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Not everyone retires at age 65, of course. If you choose to continue working, you may wonder how that affects your Medicare benefits — especially if you are still covered under your employer’s health plan. Here’s what you should know:

You can delay Medicare Part B Coverage

When you sign up for Original Medicare, you will have the option of delaying Part B. If you choose to do this, you may be able to sign up for Part B during a special enrollment period — which lasts for eight months after your employment or the group health coverage ends, whichever happens first.

How Medicare will work with your employer coverage

When you have a health plan in addition to Original Medicare, there are rules to determine whether Original Medicare or your other insurance pays first. The insurance that pays first is called the “primary payer” and pays up to the limits of its coverage. The other insurance, called the “secondary payer,” only pays if it covers any of the costs left uncovered by the primary plan.

If your other coverage is provided by an employer or union group, these rules apply:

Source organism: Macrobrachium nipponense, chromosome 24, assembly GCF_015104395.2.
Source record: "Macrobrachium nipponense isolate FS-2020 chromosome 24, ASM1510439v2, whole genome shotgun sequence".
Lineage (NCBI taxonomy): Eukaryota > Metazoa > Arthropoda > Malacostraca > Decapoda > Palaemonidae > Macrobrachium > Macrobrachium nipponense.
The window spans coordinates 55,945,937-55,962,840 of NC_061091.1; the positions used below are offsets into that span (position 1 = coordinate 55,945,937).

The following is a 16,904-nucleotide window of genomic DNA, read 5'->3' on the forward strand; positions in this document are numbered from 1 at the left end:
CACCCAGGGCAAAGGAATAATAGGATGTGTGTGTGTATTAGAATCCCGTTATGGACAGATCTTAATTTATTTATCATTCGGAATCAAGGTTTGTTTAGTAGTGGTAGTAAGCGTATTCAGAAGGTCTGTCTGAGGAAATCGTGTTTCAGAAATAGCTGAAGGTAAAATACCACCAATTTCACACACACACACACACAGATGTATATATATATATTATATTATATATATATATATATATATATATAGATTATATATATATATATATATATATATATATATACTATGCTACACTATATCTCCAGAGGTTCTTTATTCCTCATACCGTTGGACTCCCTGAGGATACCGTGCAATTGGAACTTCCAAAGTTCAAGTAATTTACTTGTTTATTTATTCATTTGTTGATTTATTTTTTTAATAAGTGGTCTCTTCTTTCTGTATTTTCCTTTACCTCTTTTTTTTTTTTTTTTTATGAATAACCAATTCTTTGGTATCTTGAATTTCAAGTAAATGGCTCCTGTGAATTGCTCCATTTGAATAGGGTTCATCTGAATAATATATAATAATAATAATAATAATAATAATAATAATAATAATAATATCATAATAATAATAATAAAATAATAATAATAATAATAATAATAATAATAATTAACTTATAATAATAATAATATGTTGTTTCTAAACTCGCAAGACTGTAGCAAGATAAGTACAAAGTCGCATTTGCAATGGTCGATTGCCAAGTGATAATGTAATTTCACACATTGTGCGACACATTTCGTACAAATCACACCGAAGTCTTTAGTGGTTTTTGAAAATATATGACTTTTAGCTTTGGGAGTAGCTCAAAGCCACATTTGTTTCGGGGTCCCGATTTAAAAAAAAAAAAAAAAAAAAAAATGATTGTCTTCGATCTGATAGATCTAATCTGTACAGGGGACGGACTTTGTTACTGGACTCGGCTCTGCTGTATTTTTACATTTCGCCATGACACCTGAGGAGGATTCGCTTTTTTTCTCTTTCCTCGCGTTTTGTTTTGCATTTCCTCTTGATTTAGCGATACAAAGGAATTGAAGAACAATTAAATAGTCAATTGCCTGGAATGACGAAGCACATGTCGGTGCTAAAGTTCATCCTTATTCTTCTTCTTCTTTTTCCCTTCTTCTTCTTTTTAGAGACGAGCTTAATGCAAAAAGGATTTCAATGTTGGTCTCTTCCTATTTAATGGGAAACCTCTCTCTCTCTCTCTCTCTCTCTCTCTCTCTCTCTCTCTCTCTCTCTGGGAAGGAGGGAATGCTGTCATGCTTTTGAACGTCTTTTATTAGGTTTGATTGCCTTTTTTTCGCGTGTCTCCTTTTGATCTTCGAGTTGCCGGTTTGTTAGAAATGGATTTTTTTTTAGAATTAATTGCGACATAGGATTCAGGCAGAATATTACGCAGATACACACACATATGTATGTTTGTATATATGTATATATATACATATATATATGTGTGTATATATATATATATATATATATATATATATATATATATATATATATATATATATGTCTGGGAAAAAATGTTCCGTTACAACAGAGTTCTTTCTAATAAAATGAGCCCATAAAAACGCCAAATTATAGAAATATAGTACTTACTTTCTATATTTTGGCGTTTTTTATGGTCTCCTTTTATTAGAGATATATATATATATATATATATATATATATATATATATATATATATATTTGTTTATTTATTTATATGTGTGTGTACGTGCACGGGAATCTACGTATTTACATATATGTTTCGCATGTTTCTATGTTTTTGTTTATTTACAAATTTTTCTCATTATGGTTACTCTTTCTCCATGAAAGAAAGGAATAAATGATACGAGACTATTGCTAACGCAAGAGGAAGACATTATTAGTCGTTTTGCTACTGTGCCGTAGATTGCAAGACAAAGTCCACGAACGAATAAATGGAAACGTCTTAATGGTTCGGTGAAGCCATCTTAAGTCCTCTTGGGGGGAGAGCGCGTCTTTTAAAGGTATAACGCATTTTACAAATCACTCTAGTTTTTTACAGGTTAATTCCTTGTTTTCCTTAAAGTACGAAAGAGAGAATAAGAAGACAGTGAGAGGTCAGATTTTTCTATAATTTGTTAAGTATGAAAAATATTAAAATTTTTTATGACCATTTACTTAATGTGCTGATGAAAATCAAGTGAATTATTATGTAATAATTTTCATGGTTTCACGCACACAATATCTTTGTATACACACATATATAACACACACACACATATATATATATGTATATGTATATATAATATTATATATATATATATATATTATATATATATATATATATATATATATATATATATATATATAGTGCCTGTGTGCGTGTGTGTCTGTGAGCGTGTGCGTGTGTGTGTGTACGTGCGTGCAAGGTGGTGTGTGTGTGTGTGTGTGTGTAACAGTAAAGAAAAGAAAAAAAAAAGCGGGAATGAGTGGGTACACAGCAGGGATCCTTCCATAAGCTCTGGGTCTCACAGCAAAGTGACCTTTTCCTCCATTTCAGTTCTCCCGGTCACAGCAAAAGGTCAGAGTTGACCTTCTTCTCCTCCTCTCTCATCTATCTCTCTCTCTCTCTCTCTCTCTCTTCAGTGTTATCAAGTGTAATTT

• If you are retired, Original Medicare pays first.
  • If your coverage is based on current employment, the "primary payer" depends on your age, the size of the employer and whether you have Original Medicare based on age, disability or End-Stage Renal Disease (ESRD):
    • If you are under age 65 and disabled, your plan pays first if your employer has 100 or more employees.
    • If you are over age 65 and still working, your plan pays first if your employer has 20 or more employees.
  • If you have Original Medicare because you have ESRD, your plan always pays first for the first 30 months you have Original Medicare.

To be safe…

Ask your employer to walk you through all of your health insurance options as you transition to Original Medicare.

If you do have health insurance other than Original Medicare, be sure to tell your doctor, hospital and pharmacist, so that your bills are paid correctly.

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